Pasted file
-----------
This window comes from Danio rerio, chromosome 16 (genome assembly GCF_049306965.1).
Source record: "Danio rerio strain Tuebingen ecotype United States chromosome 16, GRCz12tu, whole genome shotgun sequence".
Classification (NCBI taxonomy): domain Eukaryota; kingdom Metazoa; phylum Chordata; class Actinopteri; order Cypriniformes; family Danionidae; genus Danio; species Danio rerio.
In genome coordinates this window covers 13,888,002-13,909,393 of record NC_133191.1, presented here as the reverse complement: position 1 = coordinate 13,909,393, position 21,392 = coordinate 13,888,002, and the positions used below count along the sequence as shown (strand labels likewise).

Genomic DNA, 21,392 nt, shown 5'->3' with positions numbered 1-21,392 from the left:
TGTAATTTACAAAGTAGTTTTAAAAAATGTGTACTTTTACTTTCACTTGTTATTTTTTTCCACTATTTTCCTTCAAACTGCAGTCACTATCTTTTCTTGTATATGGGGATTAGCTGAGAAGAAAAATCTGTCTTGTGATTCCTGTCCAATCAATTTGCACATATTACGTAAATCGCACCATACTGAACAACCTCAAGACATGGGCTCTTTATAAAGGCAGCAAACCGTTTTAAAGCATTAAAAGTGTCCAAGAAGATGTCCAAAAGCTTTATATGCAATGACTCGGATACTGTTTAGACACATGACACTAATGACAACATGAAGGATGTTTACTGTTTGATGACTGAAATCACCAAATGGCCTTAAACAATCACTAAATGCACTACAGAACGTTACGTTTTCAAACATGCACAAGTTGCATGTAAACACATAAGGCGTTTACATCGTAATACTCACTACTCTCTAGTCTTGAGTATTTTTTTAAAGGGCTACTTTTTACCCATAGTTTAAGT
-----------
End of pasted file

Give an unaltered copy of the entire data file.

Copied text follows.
This window comes from Danio rerio, chromosome 16 (genome assembly GCF_049306965.1).
Source record: "Danio rerio strain Tuebingen ecotype United States chromosome 16, GRCz12tu, whole genome shotgun sequence".
Classification (NCBI taxonomy): domain Eukaryota; kingdom Metazoa; phylum Chordata; class Actinopteri; order Cypriniformes; family Danionidae; genus Danio; species Danio rerio.
In genome coordinates this window covers 13,888,002-13,909,393 of record NC_133191.1, presented here as the reverse complement: position 1 = coordinate 13,909,393, position 21,392 = coordinate 13,888,002, and the positions used below count along the sequence as shown (strand labels likewise).

Genomic DNA, 21,392 nt, shown 5'->3' with positions numbered 1-21,392 from the left:
TGTAATTTACAAAGTAGTTTTAAAAAATGTGTACTTTTACTTTCACTTGTTATTTTTTTCCACTATTTTCCTTCAAACTGCAGTCACTATCTTTTCTTGTATATGGGGATTAGCTGAGAAGAAAAATCTGTCTTGTGATTCCTGTCCAATCAATTTGCACATATTACGTAAATCGCACCATACTGAACAACCTCAAGACATGGGCTCTTTATAAAGGCAGCAAACCGTTTTAAAGCATTAAAAGTGTCCAAGAAGATGTCCAAAAGCTTTATATGCAATGACTCGGATACTGTTTAGACACATGACACTAATGACAACATGAAGGATGTTTACTGTTTGATGACTGAAATCACCAAATGGCCTTAAACAATCACTAAATGCACTACAGAACGTTACGTTTTCAAACATGCACAAGTTGCATGTAAACACATAAGGCGTTTACATCGTAATACTCACTACTCTCTAGTCTTGAGTATTTTTTTAAAGGGCTACTTTTTACCCATAGTTTAAGT